Everyone has a story, history or herstory.
I was born and raised in the western Chicago suburbs. Trouble was my middle name for wandering off through the neighborhood leaving my bicycle in one front yard while headed out the back door to another house and then down the street. Wandering is in my blood.
Grow up? Never!
As part of the work-study program in high school I was given a job dusting shelves in a local mall store. Boring. I Hate Housework, so dusting was not high on my motivational list. (Today I call the dust velvet and just live with it.) Instead I found a job as a go-go girl, dancing for two hours a day at lunch time, four days a week at $10/hour cash, plus tips. Unfortunately, the school principle insisted “quit the job or quit the program.” I danced on and off for almost a year.
Upon graduation I was asked “what do you want to be when you grow up?” My flippant reply, “a gypsy.” I just knew that National Geographic would pay me to cross the country in a horse-drawn wagon along historic trails writing and taking photos along the way.
Either that, or go to the Chicago Art Institute and become a famous artist. But my Mom informed me “artists starve, better get a job.” So I waited tables and worked in offices as a clerk and secretary. Thank goodness for those typing skills learned in high school, both then and now.
During my early 20s I moved to California, the land of golden opportunity. HA!. I lived and worked just south of San Francisco for a year, two jobs using both my skills still couldn’t pay the rent.
With tail between my legs, I returned to the parental home. I wanted to go to college but had no money, or financial and motivational support from my family. Come on, I was raised to become a wife and mother. Not something I was eager to pursue, and yet…
The marriage thing
Instead I returned to waiting tables, this time at a fine dining restaurant and was quickly promoted to day hostess, then night hostess and banquet manager, and eventually night manager. I met my future, and now ex, husband there. We lived together for my required year with his 5 and 10-year old children before getting married. At 26 years old I quit working outside the home and devoted myself to being the best Mom I could, and enjoying my then current craft hobby of stained glass.
Soon after, on an amazing vacation canoeing with the kids in the Boundary Waters Canoe Area Wilderness, hubby and I decided that suburban life just wasn’t for us. And so we moved west. He wanted to return to his native Alaska but because I was a little nervous about that big jump we settled on Washington State.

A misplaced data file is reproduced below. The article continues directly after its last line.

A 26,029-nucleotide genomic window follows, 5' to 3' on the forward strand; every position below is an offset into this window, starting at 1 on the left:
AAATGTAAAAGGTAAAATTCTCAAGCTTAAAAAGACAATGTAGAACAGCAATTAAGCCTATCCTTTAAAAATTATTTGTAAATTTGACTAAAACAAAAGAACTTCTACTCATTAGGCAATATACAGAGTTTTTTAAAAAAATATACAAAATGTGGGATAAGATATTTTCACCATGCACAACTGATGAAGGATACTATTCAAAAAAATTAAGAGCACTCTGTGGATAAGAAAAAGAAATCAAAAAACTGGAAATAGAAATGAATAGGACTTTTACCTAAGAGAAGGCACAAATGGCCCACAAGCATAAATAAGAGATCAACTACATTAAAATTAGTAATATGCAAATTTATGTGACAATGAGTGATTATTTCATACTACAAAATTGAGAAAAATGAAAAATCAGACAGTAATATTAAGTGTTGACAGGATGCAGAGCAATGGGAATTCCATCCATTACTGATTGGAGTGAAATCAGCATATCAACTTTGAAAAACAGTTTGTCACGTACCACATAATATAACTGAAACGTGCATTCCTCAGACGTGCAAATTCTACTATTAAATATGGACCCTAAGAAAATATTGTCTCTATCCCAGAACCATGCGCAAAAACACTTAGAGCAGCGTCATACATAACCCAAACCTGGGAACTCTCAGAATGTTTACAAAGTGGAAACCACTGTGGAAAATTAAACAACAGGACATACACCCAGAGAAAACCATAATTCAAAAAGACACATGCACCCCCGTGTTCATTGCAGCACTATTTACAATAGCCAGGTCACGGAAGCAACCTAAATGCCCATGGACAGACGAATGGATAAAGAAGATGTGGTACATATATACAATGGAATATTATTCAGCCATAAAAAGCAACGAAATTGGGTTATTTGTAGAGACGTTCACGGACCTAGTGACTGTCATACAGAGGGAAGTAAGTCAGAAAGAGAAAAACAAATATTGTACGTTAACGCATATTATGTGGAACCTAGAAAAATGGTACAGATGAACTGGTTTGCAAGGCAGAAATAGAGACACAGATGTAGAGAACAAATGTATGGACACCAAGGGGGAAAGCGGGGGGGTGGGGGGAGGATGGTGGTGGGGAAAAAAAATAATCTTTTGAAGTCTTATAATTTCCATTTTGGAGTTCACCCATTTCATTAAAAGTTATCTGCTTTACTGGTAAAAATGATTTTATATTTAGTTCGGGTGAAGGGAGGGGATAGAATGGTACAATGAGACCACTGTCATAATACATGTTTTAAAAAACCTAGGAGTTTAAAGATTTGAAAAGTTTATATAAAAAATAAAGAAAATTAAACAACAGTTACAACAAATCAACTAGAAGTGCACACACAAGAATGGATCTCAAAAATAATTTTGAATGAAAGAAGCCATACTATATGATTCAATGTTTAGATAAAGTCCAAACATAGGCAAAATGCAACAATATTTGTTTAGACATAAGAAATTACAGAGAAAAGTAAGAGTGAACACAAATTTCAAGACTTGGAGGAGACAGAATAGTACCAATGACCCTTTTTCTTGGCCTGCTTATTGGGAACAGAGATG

Then we bought into the American dream and bought a house, new rig, old farm truck, horses, a cow (which we ate), snowmobiles, boat, cabin on the lake, dirt bikes, snow skies, camping equipment….. You get the idea. Plus I opened a small business, a craft consignment store, where I continued to pursue my stained glass while supporting local artists.
Ten years later, we filed a quarter million dollar bankruptcy, walking away from our house and debt. I felt ashamed, lost and confused. We moved, but stayed in Washington.
I went to therapy and successfully got rid of some very old baggage. Then started taking classes at the local community college. I started to bloom, to find myself again. An out building in the yard became a studio where I taught stained glass through the local Community College.
We bought a small sailboat as my husband’s dream was to cruise the world. The travel part of that plan captured my heart and after selling almost all our belongings we moved aboard and I learned to be a first mate. I also quickly learned that sailing is fun but, I’m a terrestrial person and didn’t relish the idea of being out of sight of land. Thus began a very rocky, or in this case wavy, part of my marriage.
A grown up Girl Scout
I continued with my education and earned an Associates degree. Separated from my husband on and off, I moved to Bellingham, Washington and eventually earned my Bachelors degree in Environmental Education and Mass Communication at Huxley College, Western Washington University. My paid internship took me to Mount Saint Helens National Monument as a seasonal Interpretive Park Ranger. I fell in love with my job. Couldn’t believe someone would pay me to talk about natural and cultural history of a place.
Life moves on
By then 14 years of marriage had passed, many of them not so good. But we tried one more time and made a plan to drive our pickup with camper through Mexico, Central America and South America. We had always gotten along better when traveling than when settled down. But even seven months exploring the wonders of Mexico couldn’t save our defunct marriage.
While my soon to be ex-husband delivered a boat from Cancun, Mexico to Galveston, Texas I flew back to the States and regained employment at Mt St Helens. To discover where my adventures as a Park Ranger have taken me go to Parks Where I’ve worked.
Addicted to Blog
In 2008 I started blogging at the suggestion of a dear friend known in the cyberworld as FabGrandma. I never thought I’d share so much of myself online. Yet I’ve made so many wonderful friends from around the world. And thus pushed me off the continent in 2010 when I spent a month exploring South Africa, part of the time with a fellow blogger. My dream of seeing the world had begun.
I’m still working on that 18 year-old dream. Can you hear me National Geographic? I still want to travel, write, take photographs, and (someday) get paid for it all.
Hope you’ll continue to follow my journey.
If you have any questions I’m kind of an open book so feel free to ask.